Abraham Lincoln was the unlikely topic of discussion at a town council meeting – 150 years after the American president’s death.
On Monday, Buckingham town councillors discussed an unusual request from the Abraham Lincoln Presidential Library & Museum.
In May 1865, the clerk of Buckingham Town Council wrote a letter of condolence to the United States following the great man’s assassination.
Now, in the year that marks the 150th anniversary of Lincoln’s death, the town council has received an invitation from the Abraham Lincoln Presidential Library & Museum to submit another letter, to be exhibited with its counterpart in the museum.
Written in beautiful copperplate, the original letter expressed the town council’s desire “to express its deep feeling of abhorrence at the dreadful crime committed in America by the assassination of the President of the United States, and its sympathy with the people of America in the sad and mournful event, and at the same time to indulge the hope that the establishment of a lasting peace throughout the entire Republic may not be jeopardised or delayed by the awful calamity”.
Buckingham town councillors discussed the request for a new letter at Monday night’s town council meeting and eventually agreed to direct the clerk to send one.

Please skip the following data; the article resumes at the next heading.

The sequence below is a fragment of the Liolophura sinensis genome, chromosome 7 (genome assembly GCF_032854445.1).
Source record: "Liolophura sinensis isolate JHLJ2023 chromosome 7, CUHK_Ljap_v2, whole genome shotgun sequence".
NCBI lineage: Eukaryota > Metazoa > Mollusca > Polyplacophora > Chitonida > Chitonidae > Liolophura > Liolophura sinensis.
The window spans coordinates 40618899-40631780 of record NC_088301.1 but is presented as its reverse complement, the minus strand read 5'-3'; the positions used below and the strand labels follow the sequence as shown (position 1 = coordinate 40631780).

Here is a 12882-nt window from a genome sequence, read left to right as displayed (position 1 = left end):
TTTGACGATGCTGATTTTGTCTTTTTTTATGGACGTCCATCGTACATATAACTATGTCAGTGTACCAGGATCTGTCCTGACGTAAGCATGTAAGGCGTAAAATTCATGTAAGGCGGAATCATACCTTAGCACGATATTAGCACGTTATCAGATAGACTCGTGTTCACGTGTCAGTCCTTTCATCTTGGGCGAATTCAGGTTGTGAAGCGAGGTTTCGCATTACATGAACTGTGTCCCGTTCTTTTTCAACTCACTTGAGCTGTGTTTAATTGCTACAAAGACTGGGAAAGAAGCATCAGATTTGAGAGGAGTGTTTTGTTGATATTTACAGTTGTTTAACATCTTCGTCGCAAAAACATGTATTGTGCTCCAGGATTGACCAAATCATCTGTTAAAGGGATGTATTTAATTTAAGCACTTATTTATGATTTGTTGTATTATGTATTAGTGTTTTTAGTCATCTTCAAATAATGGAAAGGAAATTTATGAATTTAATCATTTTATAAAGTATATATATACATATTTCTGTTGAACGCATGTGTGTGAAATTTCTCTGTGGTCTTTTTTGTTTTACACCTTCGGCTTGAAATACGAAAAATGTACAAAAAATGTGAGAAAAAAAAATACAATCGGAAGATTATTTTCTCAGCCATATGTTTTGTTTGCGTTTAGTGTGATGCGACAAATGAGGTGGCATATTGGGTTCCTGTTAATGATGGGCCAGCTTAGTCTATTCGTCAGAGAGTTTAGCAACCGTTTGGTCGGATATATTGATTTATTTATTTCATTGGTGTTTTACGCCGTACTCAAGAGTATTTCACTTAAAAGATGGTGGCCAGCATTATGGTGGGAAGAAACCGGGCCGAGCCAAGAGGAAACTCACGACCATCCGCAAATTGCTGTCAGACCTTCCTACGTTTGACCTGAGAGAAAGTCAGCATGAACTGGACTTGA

Councillor Paul Hirons argued the case for sending the letter, describing Lincoln as “a towering figure”.
Council officers pointed out that Buckingham’s Brackley Road cemetery also bears witness to Lincoln’s legacy.
In Buckingham in 1867, Baptist minister, Issachar Flecker and his wife Elizabeth had a child they named Abraham Lincoln Flecker.
President Lincoln’s own parents were conservative Baptists.
Sadly, little Abraham Flecker died at the age of just five months.
He was buried on May 20 1867 in Brackley Road Cemetery and his unconsecrated grave is listed in the burial book. The minister was Rev S. Bellamy and the fees paid were 7s 6d.
Issachar Flecker was born in 1827. Possibly from Austria, Issachar came to England in around 1850. He is believed to have left Ukraine.
He married Elizabeth Pardon in Surrey in 1854 and the couple had seven children in total –Abraham, Henrietta, Issadora, Ernest, William, Mary Ann and an infant whose nameis not recorded and who was therefore stillborn or died extremely young.
The family lived in several locations, probably as Issachar – who was a Baptist minister – would have been moved to different parishes.
They were in Roade, Northampton, in 1861, Stratton St Margaret, Wiltshire, in 1871 and Christchurch, Hampshire in 1891.
They obviously lived in Buckingham at some point as Abraham was born there and both he and his sister Mary Ann died in Buckingham.
It appears that Mary Ann was born in London, so the family may well have lived there too.
Mary Ann is also buried in Buckingham.
She died at the age of 10, just before her younger brother, on March 30 1867, and is buried near Abraham.
Rev Bellamy also officiated on this occasion.